My research focuses on topics in labor economics and applied microeconomics. In particular, I study how educational and career dynamics are affected by public policy. Much of my work considers how policies affect the acquisition of human capital and the role of cognitive and non-cognitive skills in the labor market.
My published research includes work on the General Educational Development (GED) test, educational choice, the returns to education, the role of cognitive and non-cognitive skills in later-life outcomes, and the combination of skills measured by grades and achievement tests.
This paper investigates the determinants and consequences of entry into and exit from self-employment over the life cycle. It integrates traditional models of dynamic career choice that feature human capital investment with models of business start-up that feature costly capital investment. Applying machine learning methods to matched worker-firm data from Sweden, I isolate seven distinct patterns of participation in self-employment as part of broader life-cycle employment profiles. These patterns are rationalized using a dynamic Roy model with both human capital and physical capital. Using structural methods, I estimate the model and use it to evaluate policies designed to promote self-employment. Cognitive and non-cognitive skills, education, and past work experience are important determinants of which types of businesses individuals start, how much capital they employ, and how long they remain in self-employment. Subsidies that incentivize self-employment are generally ineffective, both in terms of promoting long-lasting firms and in terms of improving the welfare and earnings of those induced to enter self-employment.
The process of skill specialization starts before college, with different skills affecting students' choice of major and later labor market returns. This paper studies the role of multi-dimensional ability and high school track choices in college preparedness and labor market outcomes. We do so by estimating a sequential choice model of education using Swedish administrative data. Individuals sort at each stage based on prior choices and three dimensions of ability: cognitive, interpersonal, and grit. We find strong absolute and differential sorting on abilities in both high school and college choices. Both abilities and high school track choices are important determinants of college enrollment, college major choice, college graduation, and labor market outcomes. The labor market returns to abilities and high school track choices vary considerably by degree and major. Not accounting for multidimensional abilities and high school choices can overstate the role of preferences and understate selection on gains and the heterogeneous returns to different abilities across different college majors. While high school track choices tend to exacerbate inequality, we show that policies encouraging students to take more challenging high school tracks can help ameliorate it. (The project is funded by Riksbankens Jubileumsfond through the Stockholm School of Economics).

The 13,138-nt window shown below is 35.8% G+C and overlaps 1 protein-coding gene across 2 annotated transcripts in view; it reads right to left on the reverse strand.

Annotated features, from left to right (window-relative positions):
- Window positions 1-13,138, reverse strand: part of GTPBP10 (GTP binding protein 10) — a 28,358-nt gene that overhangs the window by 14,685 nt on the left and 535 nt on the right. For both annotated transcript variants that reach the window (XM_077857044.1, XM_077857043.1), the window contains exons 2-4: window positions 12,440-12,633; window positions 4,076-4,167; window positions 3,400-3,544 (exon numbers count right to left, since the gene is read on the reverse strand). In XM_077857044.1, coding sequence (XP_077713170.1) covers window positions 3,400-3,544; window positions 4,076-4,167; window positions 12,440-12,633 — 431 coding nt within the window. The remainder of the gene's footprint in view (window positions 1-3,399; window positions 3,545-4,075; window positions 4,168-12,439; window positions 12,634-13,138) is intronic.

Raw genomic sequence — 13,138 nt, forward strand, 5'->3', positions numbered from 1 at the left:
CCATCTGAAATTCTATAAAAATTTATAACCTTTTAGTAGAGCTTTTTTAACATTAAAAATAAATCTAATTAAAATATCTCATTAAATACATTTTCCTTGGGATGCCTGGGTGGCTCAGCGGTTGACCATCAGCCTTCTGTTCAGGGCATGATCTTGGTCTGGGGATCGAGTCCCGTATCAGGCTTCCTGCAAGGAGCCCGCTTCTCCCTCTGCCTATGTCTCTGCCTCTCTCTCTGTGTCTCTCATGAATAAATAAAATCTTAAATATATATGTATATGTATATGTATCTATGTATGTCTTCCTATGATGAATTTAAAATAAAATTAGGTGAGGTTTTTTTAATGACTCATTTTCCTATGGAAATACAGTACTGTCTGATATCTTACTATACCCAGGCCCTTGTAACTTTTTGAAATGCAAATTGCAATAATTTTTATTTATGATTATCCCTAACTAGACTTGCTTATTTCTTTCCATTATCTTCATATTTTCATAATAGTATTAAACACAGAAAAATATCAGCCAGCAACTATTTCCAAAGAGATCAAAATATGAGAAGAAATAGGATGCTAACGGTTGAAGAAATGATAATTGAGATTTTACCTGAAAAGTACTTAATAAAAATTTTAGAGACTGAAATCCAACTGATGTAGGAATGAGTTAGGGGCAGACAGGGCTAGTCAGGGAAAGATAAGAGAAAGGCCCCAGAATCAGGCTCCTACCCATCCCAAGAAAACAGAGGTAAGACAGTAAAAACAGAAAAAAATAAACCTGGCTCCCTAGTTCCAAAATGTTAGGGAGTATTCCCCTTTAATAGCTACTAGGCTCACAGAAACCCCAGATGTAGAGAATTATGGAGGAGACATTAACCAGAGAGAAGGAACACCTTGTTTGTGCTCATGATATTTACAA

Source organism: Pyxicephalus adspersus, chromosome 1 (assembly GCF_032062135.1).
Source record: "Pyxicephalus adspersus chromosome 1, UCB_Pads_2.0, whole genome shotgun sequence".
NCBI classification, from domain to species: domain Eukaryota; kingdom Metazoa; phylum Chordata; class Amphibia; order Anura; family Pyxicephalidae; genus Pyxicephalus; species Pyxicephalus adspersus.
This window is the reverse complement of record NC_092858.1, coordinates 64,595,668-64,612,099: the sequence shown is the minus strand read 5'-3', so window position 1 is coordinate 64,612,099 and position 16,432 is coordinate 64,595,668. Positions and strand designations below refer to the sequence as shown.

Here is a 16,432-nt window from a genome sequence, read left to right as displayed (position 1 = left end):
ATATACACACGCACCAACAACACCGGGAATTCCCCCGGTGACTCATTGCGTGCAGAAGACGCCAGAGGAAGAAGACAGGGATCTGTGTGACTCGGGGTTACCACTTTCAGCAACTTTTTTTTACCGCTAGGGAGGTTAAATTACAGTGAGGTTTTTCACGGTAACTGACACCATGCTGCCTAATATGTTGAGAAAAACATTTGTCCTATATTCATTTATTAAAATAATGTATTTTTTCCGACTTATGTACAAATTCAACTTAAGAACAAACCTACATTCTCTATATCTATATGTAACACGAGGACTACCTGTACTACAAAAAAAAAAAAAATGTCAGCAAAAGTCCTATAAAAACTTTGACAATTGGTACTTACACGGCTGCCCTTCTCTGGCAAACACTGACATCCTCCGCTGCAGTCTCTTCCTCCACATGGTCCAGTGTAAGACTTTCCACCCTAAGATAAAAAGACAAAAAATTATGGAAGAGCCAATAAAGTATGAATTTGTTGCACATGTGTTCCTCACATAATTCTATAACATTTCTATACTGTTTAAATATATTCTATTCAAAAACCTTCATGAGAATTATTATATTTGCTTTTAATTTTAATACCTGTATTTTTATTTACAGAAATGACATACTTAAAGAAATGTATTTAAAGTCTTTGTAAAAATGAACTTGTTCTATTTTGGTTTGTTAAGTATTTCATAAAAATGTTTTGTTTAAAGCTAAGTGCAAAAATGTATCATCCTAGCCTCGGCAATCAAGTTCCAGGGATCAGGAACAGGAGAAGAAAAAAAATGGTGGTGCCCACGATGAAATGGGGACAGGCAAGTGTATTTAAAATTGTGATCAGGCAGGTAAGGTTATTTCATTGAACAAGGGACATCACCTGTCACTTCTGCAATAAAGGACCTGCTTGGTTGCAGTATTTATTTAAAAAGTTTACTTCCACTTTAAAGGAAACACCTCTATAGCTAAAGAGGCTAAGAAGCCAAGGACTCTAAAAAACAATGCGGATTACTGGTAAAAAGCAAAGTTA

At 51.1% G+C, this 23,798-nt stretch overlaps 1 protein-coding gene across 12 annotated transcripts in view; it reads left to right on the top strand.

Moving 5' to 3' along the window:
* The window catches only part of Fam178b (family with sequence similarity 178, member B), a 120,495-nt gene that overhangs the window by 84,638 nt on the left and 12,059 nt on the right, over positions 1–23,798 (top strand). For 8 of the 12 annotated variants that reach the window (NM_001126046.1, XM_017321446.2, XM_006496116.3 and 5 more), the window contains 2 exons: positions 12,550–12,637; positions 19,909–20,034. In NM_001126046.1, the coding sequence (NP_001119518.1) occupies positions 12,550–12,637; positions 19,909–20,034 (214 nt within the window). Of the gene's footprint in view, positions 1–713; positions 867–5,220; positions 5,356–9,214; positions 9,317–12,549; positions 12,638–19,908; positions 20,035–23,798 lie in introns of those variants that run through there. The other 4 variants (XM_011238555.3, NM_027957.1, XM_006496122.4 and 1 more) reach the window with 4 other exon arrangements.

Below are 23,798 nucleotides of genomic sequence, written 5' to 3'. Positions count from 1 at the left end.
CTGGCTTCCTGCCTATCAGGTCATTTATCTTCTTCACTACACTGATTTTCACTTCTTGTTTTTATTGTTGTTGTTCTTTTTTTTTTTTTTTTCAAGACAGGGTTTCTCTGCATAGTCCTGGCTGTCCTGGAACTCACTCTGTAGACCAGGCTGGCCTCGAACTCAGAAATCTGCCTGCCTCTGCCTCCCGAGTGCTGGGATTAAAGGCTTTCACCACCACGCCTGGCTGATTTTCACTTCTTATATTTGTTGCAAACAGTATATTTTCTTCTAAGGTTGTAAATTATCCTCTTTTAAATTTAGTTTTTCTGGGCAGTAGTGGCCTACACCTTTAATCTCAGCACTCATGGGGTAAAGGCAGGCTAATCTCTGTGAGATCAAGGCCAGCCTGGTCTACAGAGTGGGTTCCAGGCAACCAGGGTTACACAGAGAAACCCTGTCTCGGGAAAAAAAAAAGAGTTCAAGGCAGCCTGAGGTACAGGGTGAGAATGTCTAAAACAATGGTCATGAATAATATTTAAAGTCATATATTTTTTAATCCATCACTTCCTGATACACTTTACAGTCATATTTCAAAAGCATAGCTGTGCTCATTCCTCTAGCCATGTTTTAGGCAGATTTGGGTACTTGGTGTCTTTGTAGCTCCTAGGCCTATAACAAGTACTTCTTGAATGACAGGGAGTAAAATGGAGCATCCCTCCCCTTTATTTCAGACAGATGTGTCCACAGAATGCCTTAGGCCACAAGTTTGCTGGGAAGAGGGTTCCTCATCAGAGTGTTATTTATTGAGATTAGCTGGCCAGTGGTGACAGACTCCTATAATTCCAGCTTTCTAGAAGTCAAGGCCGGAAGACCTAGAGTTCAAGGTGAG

More than two million U.S. households have an eviction case filed against them each year, and local governments are increasingly pursuing policies to reduce the number of evictions. We study the consequences of eviction for tenants using newly linked administrative data from two major cities. We document that prior to housing court, tenants experience declines in earnings and employment and increases in financial distress and hospital visits. These pre-trends are more pronounced for tenants who are evicted, which poses a challenge for disentangling correlation and causation. To address this selection problem, we use an instrumental variables approach based on cases randomly assigned to judges of varying leniency. We find that receiving an eviction order increases housing instability---as measured by residential mobility, homeless shelter use, and interactions with homeless services---and reduces earnings, credit access, and durable goods consumption. Effects on housing and labor market outcomes are driven by impacts for female and Black tenants.
The This paper studies the effects of the COVID-19 pandemic on small businesses between March and November 2020 using new survey data on 35,000 small businesses in eight Latin American countries. We document that the pandemic had large negative impacts on employment and beliefs regarding the future, which in turn predict meaningful economic outcomes in the medium-term. Despite the unprecedented amount of aid, policies had limited impact for small and informal firms. These firms were less aware of programs, applied less, and received less assistance. This may have lasting consequences, as businesses that received aid reported better outcomes and expectations about the future.